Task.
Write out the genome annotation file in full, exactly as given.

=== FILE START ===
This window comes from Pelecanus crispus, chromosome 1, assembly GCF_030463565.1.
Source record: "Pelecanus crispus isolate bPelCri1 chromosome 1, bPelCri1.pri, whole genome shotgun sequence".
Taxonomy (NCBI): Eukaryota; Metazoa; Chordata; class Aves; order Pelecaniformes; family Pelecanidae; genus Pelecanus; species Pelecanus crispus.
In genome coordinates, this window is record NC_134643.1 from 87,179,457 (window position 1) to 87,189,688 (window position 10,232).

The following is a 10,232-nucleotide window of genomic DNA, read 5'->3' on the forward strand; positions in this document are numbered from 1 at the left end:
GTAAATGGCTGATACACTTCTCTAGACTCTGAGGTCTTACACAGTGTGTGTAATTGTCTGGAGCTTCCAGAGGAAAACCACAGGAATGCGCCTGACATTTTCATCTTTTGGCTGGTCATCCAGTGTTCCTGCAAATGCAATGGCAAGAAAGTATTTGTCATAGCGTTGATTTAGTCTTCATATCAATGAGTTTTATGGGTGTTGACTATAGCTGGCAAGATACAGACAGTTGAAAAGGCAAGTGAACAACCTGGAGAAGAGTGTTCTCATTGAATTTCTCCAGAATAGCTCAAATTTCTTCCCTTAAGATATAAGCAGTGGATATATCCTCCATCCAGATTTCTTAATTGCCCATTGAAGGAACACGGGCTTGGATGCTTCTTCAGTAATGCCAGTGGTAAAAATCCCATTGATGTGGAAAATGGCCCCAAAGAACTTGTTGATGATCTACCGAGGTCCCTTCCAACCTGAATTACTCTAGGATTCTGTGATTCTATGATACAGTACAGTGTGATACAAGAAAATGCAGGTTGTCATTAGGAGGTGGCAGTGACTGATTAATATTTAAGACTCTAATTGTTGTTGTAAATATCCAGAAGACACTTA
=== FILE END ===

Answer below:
This window comes from Pelecanus crispus, chromosome 1, assembly GCF_030463565.1.
Source record: "Pelecanus crispus isolate bPelCri1 chromosome 1, bPelCri1.pri, whole genome shotgun sequence".
Taxonomy (NCBI): Eukaryota; Metazoa; Chordata; class Aves; order Pelecaniformes; family Pelecanidae; genus Pelecanus; species Pelecanus crispus.
In genome coordinates, this window is record NC_134643.1 from 87,179,457 (window position 1) to 87,189,688 (window position 10,232).

The following is a 10,232-nucleotide window of genomic DNA, read 5'->3' on the forward strand; positions in this document are numbered from 1 at the left end:
GTAAATGGCTGATACACTTCTCTAGACTCTGAGGTCTTACACAGTGTGTGTAATTGTCTGGAGCTTCCAGAGGAAAACCACAGGAATGCGCCTGACATTTTCATCTTTTGGCTGGTCATCCAGTGTTCCTGCAAATGCAATGGCAAGAAAGTATTTGTCATAGCGTTGATTTAGTCTTCATATCAATGAGTTTTATGGGTGTTGACTATAGCTGGCAAGATACAGACAGTTGAAAAGGCAAGTGAACAACCTGGAGAAGAGTGTTCTCATTGAATTTCTCCAGAATAGCTCAAATTTCTTCCCTTAAGATATAAGCAGTGGATATATCCTCCATCCAGATTTCTTAATTGCCCATTGAAGGAACACGGGCTTGGATGCTTCTTCAGTAATGCCAGTGGTAAAAATCCCATTGATGTGGAAAATGGCCCCAAAGAACTTGTTGATGATCTACCGAGGTCCCTTCCAACCTGAATTACTCTAGGATTCTGTGATTCTATGATACAGTACAGTGTGATACAAGAAAATGCAGGTTGTCATTAGGAGGTGGCAGTGACTGATTAATATTTAAGACTCTAATTGTTGTTGTAAATATCCAGAAGACACTTA